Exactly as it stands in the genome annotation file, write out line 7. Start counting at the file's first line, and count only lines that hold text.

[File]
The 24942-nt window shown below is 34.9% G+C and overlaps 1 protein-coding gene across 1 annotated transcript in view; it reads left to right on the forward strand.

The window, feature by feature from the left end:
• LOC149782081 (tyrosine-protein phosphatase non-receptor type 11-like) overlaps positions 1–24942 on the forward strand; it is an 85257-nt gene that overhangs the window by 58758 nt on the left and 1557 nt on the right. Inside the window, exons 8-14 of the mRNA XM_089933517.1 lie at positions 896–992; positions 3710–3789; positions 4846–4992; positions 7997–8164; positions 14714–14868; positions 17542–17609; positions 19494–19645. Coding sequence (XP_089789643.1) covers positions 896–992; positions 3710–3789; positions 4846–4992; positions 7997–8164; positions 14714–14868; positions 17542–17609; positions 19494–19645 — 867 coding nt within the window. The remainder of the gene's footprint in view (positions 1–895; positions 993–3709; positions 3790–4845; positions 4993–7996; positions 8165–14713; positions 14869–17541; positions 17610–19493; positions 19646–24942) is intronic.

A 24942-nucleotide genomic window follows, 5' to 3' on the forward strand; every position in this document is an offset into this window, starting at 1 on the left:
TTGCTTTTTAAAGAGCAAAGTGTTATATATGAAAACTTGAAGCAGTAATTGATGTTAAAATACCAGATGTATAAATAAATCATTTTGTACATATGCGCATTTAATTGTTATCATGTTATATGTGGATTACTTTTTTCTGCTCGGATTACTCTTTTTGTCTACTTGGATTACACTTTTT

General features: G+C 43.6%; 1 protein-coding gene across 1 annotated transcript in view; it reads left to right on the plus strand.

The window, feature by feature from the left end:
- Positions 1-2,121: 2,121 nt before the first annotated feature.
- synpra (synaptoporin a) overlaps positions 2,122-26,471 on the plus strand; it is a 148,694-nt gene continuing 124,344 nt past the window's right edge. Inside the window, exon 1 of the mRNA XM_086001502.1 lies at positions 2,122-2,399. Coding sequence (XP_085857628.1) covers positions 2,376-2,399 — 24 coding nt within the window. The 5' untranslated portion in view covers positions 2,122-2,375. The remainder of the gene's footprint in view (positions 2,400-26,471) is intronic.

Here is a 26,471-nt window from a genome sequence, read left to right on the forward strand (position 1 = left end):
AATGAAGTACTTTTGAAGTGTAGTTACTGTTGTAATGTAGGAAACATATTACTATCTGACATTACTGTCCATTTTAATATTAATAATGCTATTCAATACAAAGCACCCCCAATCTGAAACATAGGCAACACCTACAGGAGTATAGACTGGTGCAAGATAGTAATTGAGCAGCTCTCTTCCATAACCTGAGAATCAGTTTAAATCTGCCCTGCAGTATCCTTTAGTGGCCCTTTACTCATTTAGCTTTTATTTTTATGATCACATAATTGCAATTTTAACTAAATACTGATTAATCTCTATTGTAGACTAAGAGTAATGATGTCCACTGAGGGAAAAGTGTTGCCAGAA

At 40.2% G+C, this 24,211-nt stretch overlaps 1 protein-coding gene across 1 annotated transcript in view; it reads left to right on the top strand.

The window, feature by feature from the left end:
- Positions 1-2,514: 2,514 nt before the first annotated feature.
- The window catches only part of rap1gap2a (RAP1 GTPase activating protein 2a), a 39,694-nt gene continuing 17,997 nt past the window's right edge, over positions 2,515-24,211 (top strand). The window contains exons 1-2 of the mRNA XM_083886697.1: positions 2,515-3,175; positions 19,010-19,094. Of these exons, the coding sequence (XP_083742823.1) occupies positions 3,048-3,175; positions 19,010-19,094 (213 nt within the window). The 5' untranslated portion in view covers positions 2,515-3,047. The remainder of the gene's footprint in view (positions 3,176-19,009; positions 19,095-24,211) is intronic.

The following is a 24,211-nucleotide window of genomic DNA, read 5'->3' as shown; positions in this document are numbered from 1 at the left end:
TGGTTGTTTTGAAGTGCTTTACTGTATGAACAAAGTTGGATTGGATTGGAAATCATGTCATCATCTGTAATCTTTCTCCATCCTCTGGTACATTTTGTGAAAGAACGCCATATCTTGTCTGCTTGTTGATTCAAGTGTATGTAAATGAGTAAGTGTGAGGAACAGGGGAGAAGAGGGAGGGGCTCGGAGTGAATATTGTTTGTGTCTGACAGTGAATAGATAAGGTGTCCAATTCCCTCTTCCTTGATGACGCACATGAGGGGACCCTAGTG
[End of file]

The window, feature by feature from the left end: